He bumped first, so white haned here instead.

The result was quite different.

In this situation, there was a cutting point here.

After that, black cut here.

White ataried and black moved his stone out.

Black captured white's two stones.

Yu extended, but there was a lot of aji around here.

How about this atari?

I guess that looks possible...

Are you sure?

Is that so? Can't white save his group?

Ah, this cutting point works.

Black has to extend here, but white can capture these five stones.

If black moves out, white attaches and captures black.

If Yu could have captured that stone, he'd have definitely played like this.

But it was impossible, so he extended here.

Around here, Yu's play was shaky.

Because you were stirring up the board.

Did black need to connect here?


Then how should white play now? A one space jump here?

What if black jumps too? White's groups look very weak.

This atari will be very painful for black.

After white attaches here, black has to answer.

It's a complicated battle. I think it's playable for white though.

That's because black let white hane and connect here.


Anyway, I thought this tiger's mouth was powerful.

Normally, it's a good move, but this was a special circumstance.

I'm often impressed by such practical moves.

It seems like shape is totally ignored in this case.

However, black had to defend his three stones.

[Ed: Otherwise white hanes at the same point.]

White's group looks very weak.

What if black connects?

Then white cuts here immediately.

The ladder favors white, so black can't play like this.

Here's the ladder.

What about other moves?

Then white ataris here.

If white captures black's stone, he can easily escape. Black has a cutting point here.

In addition, black only has four liberties, so it's impossible.

Yu played a tiger's mouth, but white resisted powerfully.

Black had no choice but to connect here.

When you captured this stone, were you confident about the game?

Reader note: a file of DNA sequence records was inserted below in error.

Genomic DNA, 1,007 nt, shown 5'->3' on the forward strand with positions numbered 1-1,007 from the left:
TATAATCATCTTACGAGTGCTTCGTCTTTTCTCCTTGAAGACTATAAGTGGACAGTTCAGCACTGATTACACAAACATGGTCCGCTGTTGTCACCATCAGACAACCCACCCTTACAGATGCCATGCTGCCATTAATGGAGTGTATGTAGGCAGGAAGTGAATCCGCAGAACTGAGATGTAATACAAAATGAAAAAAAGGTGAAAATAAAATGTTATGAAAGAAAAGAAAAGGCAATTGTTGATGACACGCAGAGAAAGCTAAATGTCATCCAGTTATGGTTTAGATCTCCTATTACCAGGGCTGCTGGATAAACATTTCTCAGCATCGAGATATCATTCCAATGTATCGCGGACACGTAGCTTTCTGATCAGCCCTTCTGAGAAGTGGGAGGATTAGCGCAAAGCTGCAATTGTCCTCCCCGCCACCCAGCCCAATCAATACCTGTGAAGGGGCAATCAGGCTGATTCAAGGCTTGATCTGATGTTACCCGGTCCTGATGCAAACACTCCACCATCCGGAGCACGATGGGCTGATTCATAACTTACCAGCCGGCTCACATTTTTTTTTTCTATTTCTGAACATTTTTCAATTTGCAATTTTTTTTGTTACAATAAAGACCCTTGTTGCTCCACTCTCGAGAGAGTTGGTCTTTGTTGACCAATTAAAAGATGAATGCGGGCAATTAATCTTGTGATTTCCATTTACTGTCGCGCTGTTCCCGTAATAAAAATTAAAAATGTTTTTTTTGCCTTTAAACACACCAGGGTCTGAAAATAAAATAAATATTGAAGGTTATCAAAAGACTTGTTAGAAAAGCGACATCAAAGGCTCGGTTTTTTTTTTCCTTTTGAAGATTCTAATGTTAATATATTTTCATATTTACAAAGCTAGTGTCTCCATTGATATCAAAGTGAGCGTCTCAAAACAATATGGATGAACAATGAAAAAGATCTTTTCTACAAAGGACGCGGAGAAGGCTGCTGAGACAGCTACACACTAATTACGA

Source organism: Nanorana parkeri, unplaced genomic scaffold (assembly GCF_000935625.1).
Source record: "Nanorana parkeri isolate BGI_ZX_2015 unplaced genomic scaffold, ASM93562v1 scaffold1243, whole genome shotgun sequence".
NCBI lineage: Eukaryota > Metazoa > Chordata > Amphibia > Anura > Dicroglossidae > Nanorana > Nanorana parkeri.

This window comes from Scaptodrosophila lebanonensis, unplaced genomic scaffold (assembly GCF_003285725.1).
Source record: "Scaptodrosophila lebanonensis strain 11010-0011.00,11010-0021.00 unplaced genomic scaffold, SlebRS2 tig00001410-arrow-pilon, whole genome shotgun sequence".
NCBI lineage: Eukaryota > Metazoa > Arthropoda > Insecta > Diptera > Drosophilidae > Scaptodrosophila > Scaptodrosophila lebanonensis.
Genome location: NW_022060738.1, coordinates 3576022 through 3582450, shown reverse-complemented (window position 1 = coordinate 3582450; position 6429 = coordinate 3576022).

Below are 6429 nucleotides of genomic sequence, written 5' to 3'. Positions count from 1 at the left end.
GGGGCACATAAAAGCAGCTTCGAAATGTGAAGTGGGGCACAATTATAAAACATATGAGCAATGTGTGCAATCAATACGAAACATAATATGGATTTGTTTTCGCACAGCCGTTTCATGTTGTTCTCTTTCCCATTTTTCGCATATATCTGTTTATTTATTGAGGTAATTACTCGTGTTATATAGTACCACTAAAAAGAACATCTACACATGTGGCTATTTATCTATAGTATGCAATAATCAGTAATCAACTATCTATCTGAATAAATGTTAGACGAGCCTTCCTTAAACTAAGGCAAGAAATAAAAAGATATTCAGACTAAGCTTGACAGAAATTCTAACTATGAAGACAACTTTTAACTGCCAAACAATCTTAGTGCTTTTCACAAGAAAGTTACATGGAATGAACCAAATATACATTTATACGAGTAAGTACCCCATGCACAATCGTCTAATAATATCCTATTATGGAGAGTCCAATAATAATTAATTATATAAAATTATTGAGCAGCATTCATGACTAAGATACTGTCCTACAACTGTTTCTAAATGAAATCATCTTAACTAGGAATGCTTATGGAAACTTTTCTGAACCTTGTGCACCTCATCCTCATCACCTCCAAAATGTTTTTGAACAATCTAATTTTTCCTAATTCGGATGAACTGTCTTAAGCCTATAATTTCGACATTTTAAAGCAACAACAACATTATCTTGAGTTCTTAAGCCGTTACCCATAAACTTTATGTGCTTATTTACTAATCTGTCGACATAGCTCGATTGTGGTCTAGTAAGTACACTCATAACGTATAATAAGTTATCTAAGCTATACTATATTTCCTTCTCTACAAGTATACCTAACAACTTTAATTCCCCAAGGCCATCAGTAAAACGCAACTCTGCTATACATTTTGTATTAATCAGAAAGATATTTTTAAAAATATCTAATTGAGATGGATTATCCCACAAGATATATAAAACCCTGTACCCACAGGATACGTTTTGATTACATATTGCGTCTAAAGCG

Yes, capturing that stone was really pleasant.

Black attached here, to enclose this area.

But there were many weak points in his position.

I think black should've pushed first.

White's block here was so painful for black.

Yu's moves were passive earlier, but he suddenly played an aggressive move here.

I think he was worried about this cutting point.

It was more of a defensive move.

He wanted white to answer here.

White kept playing aggressively.

You tend to play very severely once you find your opponent's weakness.

I can see that more clearly in your games.

When playing against strong players, your moves are very cautious.

I think that's one of the characteristics of your Go.

Is that so?

Do you agree, or not? Please tell me. You were cornering Yu.

When you're behind, you have to fight until the bitter end.

But in this situation, it didn't feel like you were fighting against Yu.

Instead, I feel like you were toying with him.

What do you think?

The last move itself was good.

Yes, I agree. But you could've fallen back, since you'd already been successful in the last battle.

Maybe capturing black's single stone would be a good idea.

Instead, your last move looks rather fierce.

I thought I wasn't far ahead.

This attachment looks severe and brilliant.

When you're in good form, you sometimes play excellent games.

White captured a black stone here.

This battle is also interesting.

Black defended here first.

After white captured, black made this exchange.

After that, Yu moved his stone out.

This area was the final battlefield.

How safe was this white group? Was it alive?


If white minimizes the damage on the left, then is white ahead in terms of territory?

If black manages to capture these five stones, and rescue his three stones, it'll be very nice for black.

But I don't think that will happen.

In addition, this black group wasn't alive yet.

There was an exchange here.

And because of this descent, white's other group was safe, right?

Yes, white can escape or connect to the corner - it's miai.

White was clearly ahead. And the focus was on the battle here.

This question might be hard to answer, but I feel I have to ask you.

In the 2013 LG Cup, all the Korean players were eliminated in the early stages.

Do you think Korean Baduk will succumb to China's power?

Despite the LG Cup result, Korean players still perform well in the Chinese Weiqi Leagues.

Is that so? Yes, they're doing quite well.

That's a good sign. Nevertheless, Korea hasn't won an international Go championship in 2013.

How many international tournaments has China won so far, four times this year?

Yes, that's right.

I think that's an ominous sign.

In an interview, in China, Lee Sedol said it was just a coincidence.

He thinks the Korean Baduk is still ok.